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Shade Trees for Missouri

By Diane Dilov-Schultheis ; Updated September 21, 2017
Linden shade trees

Shade trees not only enhance your landscape's appearance--they also potentially add value to the property, qualifying as a longstanding investment. The climate of Missouri is continental, with temperatures reaching 90 degrees in the summer and below freezing in the winter, but extreme temperatures of any sort for long periods is rare. Missouri includes USDA Hardiness Zones 5a, 5b, 6a and 6b from north to south. Missouri shade trees come in three sizes: large, medium and small. Select only the healthiest trees to grow for your location, according to the size of the mature shade tree that you need.

Large Shade Trees

Large Missouri shade trees grow to heights of over 60 feet tall when fully mature. Planning is vital when planting trees in this category to ensure enough space is provided for the full-grown size. Do not plant these trees under wires, other trees or additional overhead obstacles and not near driveways, sidewalks or any buildings. The branches and root systems of these trees require large areas for full development.

The spread of large shade trees can be as wide as it is tall, such as the bur oak, which can reach heights and spreads up to 80 feet. Large shade trees for Missouri include the following: American sycamore (plane tree), bald cypress, bur oak, English oak, green ash, honey locust, horse chestnut, Norway maple, pin oak, red maple, red oak, scarlet oak, Siberian elm, silver maple, sugar maple, swamp white oak, sweet gum, tulip tree, white ash and white oak.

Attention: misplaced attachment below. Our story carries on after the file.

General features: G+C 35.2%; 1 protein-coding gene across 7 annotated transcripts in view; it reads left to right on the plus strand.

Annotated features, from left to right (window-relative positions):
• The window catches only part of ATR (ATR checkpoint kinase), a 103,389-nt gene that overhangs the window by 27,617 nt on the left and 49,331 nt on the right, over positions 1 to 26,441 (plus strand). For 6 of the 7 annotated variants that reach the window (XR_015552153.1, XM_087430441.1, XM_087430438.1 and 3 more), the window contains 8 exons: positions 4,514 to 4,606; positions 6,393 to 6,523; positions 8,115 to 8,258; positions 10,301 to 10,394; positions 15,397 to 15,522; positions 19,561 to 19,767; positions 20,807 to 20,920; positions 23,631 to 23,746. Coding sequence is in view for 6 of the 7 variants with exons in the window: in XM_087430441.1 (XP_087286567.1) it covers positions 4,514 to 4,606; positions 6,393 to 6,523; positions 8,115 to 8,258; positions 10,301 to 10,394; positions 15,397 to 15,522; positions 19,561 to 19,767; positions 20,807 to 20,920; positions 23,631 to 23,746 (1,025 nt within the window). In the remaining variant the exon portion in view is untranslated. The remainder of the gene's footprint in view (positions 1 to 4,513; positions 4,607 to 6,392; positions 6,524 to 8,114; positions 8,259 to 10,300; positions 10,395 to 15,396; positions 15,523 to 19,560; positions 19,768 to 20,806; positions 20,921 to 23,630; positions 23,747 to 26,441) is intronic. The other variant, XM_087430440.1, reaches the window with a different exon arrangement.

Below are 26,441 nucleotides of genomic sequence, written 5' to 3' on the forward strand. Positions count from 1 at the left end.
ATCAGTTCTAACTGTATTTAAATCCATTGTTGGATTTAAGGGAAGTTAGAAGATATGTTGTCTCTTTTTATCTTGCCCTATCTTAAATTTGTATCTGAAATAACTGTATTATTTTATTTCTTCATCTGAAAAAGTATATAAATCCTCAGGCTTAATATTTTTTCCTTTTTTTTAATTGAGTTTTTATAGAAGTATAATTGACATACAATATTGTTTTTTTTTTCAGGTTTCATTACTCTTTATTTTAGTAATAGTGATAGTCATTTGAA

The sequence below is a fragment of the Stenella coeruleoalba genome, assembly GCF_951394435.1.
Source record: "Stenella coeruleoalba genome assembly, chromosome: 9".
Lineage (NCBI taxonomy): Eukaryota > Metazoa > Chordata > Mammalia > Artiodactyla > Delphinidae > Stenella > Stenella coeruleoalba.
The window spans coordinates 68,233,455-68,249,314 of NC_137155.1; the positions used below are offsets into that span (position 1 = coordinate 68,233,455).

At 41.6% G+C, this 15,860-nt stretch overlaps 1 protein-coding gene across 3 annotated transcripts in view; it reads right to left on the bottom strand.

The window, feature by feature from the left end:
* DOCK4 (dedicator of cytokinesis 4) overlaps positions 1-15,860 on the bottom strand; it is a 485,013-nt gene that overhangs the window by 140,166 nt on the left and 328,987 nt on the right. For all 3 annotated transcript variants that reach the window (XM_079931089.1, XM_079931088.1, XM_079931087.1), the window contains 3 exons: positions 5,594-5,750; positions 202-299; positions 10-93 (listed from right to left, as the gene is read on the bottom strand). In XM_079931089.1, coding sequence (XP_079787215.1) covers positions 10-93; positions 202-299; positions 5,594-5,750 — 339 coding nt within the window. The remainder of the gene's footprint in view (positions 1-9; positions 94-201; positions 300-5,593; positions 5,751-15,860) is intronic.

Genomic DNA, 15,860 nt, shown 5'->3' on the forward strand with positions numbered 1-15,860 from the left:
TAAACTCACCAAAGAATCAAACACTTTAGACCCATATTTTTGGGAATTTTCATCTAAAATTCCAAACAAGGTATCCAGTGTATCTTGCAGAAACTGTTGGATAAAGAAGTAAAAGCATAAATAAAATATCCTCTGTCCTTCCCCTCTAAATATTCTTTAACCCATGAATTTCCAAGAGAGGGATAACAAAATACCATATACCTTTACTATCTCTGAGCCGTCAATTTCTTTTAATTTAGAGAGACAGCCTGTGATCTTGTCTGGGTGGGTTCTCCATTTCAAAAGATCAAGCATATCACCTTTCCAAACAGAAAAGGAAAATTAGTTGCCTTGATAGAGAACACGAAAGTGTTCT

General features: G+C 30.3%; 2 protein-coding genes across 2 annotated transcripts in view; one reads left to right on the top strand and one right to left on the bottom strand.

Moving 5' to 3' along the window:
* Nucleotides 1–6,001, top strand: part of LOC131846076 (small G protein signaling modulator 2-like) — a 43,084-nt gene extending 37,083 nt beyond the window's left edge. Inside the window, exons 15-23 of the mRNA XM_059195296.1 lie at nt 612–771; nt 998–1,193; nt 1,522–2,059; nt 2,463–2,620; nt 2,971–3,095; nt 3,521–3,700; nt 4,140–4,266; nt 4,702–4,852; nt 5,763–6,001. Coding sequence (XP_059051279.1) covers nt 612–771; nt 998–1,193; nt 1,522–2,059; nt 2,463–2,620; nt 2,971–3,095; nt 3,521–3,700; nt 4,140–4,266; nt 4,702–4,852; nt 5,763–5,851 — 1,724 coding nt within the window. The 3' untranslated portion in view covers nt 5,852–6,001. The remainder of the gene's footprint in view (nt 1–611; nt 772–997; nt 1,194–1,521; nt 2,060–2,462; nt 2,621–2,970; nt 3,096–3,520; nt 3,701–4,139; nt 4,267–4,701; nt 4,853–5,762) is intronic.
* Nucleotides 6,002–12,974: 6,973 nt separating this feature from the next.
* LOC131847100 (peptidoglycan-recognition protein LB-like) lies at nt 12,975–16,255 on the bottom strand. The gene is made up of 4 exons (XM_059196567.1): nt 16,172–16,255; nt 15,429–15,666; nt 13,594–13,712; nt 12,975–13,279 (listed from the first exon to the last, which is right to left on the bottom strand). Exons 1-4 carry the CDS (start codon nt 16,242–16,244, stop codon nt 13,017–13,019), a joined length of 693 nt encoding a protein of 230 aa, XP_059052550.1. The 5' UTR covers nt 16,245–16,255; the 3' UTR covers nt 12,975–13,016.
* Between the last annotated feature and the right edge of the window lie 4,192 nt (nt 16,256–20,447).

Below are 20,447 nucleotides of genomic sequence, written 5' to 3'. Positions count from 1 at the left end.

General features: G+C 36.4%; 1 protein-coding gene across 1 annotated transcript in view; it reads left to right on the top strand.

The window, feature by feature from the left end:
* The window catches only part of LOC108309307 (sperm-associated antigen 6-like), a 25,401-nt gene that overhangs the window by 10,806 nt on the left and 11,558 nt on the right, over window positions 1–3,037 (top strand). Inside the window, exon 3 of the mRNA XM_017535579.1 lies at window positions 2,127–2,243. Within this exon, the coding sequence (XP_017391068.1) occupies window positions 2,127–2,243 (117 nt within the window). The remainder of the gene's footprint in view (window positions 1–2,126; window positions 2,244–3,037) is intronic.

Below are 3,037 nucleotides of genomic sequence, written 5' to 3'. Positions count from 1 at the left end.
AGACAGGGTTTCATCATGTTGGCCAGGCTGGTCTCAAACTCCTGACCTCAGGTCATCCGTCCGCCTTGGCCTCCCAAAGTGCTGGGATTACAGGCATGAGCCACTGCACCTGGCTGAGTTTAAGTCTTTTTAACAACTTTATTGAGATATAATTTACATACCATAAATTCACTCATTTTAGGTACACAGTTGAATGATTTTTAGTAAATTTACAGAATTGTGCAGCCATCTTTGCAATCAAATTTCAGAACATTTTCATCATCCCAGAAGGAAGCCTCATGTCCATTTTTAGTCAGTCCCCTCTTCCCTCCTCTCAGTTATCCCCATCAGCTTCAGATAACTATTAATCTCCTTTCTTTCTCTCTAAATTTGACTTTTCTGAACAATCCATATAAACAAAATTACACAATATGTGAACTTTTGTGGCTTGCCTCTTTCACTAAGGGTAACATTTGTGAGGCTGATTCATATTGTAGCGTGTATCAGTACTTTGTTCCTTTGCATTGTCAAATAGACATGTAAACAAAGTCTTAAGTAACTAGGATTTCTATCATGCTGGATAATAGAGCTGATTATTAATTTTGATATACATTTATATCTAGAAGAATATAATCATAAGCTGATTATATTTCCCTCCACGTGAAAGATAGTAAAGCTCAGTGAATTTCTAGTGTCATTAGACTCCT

Medium Shade Trees

Missouri shade trees classified as medium-sized will reach mature heights between 30 and 60 feet. Provide a healthy environment of well-draining soil and full sunlight for your shade tree. Plan enough growing room for the tree you choose to fully mature, such as 35 feet wide and 50 feet high for a ginkgo or 40 feet wide and 60 feet high for a linden. Shade trees to grow in Missouri landscapes considered medium consist of these species: black gum, ginkgo, Japanese pagoda tree, linden, river birch and yellowwood. Always deal with a reliable supplier when purchasing shade trees, such as your local garden center or regional nursery. Most of the shade trees purchased locally are suited for Missouri conditions.

Small Shade Trees

Small Missouri shade trees reach heights of no more than 30 feet. Trees in this group include two that grow to a mature height of 20 feet, the amur maple and the golden-rain tree, plus the Trident maple, which reaches 30 feet when fully grown. The Amur maple features red foliage in the fall and survives in most soil types. The golden-rain tree produces big yellow blossoms in groups at the end of June and the Trident features leaves that change color from spring to fall.


About the Author


Diane Dilov-Schultheis has been writing professionally since 2000. She is a food and travel writer who also specializes in gaming, satellites, RV repair, gardening, finances and electronics. She is a member of the Society of Professional Journalists and has been published online at the Travel Channel and Intel.